Skip to comments.Did Jesus go to hell between His death and resurrection? (Dispensational Caucus)
Posted on 04/13/2014 11:16:00 AM PDT by wmfights
Question: "Did Jesus go to hell between His death and resurrection?"
Answer: There is a great deal of confusion in regards to this question. This concept comes primarily from the Apostles' Creed, which states, He descended into hell. There are also a few Scriptures which, depending on how they are translated, describe Jesus going to hell. In studying this issue, it is important to first understand what the Bible teaches about the realm of the dead.
In the Hebrew Scriptures, the word used to describe the realm of the dead is sheol. It simply means the place of the dead or the place of departed souls/spirits. The New Testament Greek equivalent of sheol is hades which also refers to the place of the dead. Other Scriptures in the New Testament indicate that sheol/hades is a temporary place, where souls are kept as they await the final resurrection and judgment. Revelation 20:11-15 gives a clear distinction between the two. Hell (the lake of fire) is the permanent and final place of judgment for the lost. Hades is a temporary place. So, no, Jesus did not go to hell because hell is a future realm, only put into effect after the Great White Throne Judgment (Revelation 20:11-15).
Sheol/hades is a realm with two divisions (Matthew 11:23, 16:18; Luke 10:15, 16:23; Acts 2:27-31), the abodes of the saved and the lost. The abode of the saved was called paradise and Abraham's bosom. The abodes of the saved and the lost are separated by a great chasm (Luke 16:26). When Jesus ascended to heaven, He took the occupants of paradise (believers) with Him (Ephesians 4:8-10). The lost side of sheol/hades has remained unchanged. All unbelieving dead go there awaiting their final judgment in the future. Did Jesus go to sheol/hades? Yes, according to Ephesians 4:8-10 and 1 Peter 3:18-20.
Some of the confusion has arisen from such passages as Psalm 16:10-11 as translated in the King James Version, For thou wilt not leave my soul in hell; neither wilt thou suffer thine Holy One to see corruption....Thou wilt show me the path of life. Hell is not a correct translation of this verse. A correct reading would be the grave or sheol. Jesus said to the thief beside Him, Today you will be with me in paradise (Luke 23:43). Jesus body was in the tomb; His soul/spirit went to the paradise side of sheol/hades. He then removed all the righteous dead from paradise and took them with Him to heaven. Unfortunately, in many translations of the Bible, translators are not consistent, or correct, in how they translate the Hebrew and Greek words for sheol, hades, and hell.
Some have the viewpoint that Jesus went to hell or the suffering side of sheol/hades in order to further be punished for our sins. This idea is completely unbiblical. It was the death of Jesus on the cross and His suffering in our place that sufficiently provided for our redemption. It was His shed blood that effected our own cleansing from sin (1 John 1:7-9). As He hung there on the cross, He took the sin burden of the whole human race upon Himself. He became sin for us: God made him who had no sin to be sin for us, so that in him we might become the righteousness of God (2 Corinthians 5:21). This imputation of sin helps us understand Christ's struggle in the garden of Gethsemane with the cup of sin which would be poured out upon Him on the cross.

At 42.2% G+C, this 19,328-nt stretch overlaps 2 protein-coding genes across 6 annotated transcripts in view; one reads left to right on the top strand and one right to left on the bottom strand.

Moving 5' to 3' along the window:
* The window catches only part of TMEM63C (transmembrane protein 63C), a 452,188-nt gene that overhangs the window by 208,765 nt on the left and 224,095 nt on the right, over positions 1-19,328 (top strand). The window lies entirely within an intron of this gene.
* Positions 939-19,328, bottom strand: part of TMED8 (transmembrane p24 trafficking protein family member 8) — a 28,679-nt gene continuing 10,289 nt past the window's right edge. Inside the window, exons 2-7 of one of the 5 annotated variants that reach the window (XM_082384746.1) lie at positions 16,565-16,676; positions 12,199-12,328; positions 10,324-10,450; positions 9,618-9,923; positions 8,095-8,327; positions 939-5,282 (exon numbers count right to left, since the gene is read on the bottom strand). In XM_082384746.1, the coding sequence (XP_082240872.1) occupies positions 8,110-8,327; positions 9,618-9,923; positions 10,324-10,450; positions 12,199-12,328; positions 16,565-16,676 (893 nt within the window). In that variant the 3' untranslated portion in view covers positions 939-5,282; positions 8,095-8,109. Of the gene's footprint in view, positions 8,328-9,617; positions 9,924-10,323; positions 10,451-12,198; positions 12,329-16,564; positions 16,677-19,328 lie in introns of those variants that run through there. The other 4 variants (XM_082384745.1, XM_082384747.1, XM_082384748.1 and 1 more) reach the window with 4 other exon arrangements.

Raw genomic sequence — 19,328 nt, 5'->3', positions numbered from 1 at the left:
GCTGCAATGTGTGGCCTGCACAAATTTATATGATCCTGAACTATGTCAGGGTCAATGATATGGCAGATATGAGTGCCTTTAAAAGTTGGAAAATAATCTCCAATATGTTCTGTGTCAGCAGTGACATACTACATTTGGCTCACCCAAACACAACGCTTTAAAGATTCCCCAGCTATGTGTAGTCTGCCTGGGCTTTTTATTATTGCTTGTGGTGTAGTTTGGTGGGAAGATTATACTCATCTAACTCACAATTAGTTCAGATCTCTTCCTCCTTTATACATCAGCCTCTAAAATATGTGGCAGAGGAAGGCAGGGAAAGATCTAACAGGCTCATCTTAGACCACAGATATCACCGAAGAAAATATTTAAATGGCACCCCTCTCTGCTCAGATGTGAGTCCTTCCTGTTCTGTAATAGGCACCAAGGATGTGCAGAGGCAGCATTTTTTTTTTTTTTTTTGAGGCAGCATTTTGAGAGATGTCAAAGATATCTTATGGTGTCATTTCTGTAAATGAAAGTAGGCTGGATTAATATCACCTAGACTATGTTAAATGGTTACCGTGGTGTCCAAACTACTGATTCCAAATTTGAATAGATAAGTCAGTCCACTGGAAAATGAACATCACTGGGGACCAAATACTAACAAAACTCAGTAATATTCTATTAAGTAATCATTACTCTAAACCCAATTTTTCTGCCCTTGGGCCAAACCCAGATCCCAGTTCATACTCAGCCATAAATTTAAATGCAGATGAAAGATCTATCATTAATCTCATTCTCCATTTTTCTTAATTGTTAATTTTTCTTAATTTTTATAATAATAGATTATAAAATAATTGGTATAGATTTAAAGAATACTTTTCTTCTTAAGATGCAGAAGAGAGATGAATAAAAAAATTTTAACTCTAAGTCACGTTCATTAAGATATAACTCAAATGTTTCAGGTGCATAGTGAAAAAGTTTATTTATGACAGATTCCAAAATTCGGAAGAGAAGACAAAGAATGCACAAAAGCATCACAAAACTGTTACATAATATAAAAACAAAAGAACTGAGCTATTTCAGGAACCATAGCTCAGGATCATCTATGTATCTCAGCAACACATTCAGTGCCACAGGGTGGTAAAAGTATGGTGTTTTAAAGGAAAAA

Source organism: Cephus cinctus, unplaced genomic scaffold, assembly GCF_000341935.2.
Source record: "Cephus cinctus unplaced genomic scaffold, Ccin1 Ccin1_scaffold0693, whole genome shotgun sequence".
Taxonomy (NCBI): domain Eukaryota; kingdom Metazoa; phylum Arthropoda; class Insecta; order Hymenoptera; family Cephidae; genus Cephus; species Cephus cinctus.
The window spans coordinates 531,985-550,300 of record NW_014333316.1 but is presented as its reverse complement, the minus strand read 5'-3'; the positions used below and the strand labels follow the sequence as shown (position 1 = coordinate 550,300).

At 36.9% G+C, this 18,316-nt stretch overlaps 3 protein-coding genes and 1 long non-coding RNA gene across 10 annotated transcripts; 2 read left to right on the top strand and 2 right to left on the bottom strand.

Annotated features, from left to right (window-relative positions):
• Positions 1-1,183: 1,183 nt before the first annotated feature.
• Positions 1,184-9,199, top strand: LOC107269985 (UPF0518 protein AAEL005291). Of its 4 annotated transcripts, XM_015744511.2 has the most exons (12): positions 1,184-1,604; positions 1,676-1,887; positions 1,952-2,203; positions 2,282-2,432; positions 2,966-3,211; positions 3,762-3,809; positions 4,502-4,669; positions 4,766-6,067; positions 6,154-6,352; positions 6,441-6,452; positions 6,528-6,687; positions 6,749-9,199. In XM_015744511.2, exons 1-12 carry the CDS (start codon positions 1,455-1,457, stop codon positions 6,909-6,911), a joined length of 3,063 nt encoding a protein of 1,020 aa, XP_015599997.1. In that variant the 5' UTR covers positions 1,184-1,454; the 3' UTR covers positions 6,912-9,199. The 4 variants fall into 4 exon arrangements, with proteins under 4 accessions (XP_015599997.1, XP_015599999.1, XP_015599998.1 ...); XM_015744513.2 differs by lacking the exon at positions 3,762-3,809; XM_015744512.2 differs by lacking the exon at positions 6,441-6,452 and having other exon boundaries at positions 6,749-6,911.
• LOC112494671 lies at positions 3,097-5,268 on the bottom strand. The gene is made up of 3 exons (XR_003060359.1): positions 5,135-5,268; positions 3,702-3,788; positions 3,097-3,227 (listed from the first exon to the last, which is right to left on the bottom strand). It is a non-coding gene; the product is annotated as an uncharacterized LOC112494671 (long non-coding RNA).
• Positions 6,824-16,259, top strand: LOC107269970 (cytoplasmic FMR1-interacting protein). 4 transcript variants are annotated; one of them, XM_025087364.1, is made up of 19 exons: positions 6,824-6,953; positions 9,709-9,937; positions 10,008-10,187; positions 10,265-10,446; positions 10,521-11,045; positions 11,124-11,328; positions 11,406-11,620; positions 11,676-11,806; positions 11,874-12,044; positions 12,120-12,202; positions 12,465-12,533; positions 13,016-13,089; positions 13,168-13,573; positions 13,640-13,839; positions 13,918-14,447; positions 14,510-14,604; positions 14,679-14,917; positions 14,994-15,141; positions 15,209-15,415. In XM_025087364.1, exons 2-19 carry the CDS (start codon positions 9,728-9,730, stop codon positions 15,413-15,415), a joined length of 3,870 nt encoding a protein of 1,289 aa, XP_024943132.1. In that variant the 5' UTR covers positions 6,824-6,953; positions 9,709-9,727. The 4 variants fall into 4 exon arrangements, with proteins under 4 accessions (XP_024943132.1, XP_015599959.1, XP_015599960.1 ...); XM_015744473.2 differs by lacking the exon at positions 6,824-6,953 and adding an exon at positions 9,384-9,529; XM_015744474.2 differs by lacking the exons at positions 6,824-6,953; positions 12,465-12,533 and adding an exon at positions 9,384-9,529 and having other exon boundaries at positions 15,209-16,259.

When Jesus cried upon the cross, Oh, Father, why have you forsaken me? (Matthew 27:46), it was then that He was separated from the Father because of the sin poured out upon Him. As He gave up His spirit, He said, Father, into your hands I commit my spirit (Luke 23:46). His suffering in our place was completed. His soul/spirit went to the paradise side of hades. Jesus did not go to hell. Jesus suffering ended the moment He died. The payment for sin was paid. He then awaited the resurrection of His body and His return to glory in His ascension. Did Jesus go to hell? No. Did Jesus go to sheol/hades? Yes.
The last part of this statement makes a lot more sense with understand what happened to the Saints prior to the Cross.
God Bless everyone if I don't post to you prior to Resurrection Sunday.
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He was separated from God for those three days.
But Jesus and God the Father are one.
He went to Hell not as punishment but as a conquest of it. You could think of it as a victory lap.
'I am a servant of the Secret Fire, wielder of the flame of Anor. You cannot pass. The dark fire will not avail you, flame of Udûn. Go back to the Shadow! You cannot pass.'
It wasn’t a question.
Jesus died for our sins. He died in body and soul.
He went to Detroit.
Tolkien was a practicing Catholic and his Ring trilogy WAS supposed to have religious echoes.
You're the third anti-Detroit person I've heard from.
My mother-in-law was from Detroit. Ahem. 'Nuff said.
Of course. Additionally, as a veteran of WWI, the phrase “they shall not pass” meant a great deal to Tolkien. He was a great artist and was able to take all of the things that meant the most to him during his life and weave them into a great tale. It is suffused with Christian theology, his war experience, and his love for his wife. It’s all one thing, really. It is the tale of what it means to be human.
Wait a minute, Detroit wasn't there yet...
You've nailed it CC_guy.
I thought it was Chicago.
Seem to remember reading something like The Gospel of Barnabus (not the vampire) or such which related the journey of Jesus after death to Hell and back. Was not allowed into the New Testament.
Is that where this phrase came from ?
“Oh Jesus, you look like Hell”
There is Hell for the Son of God?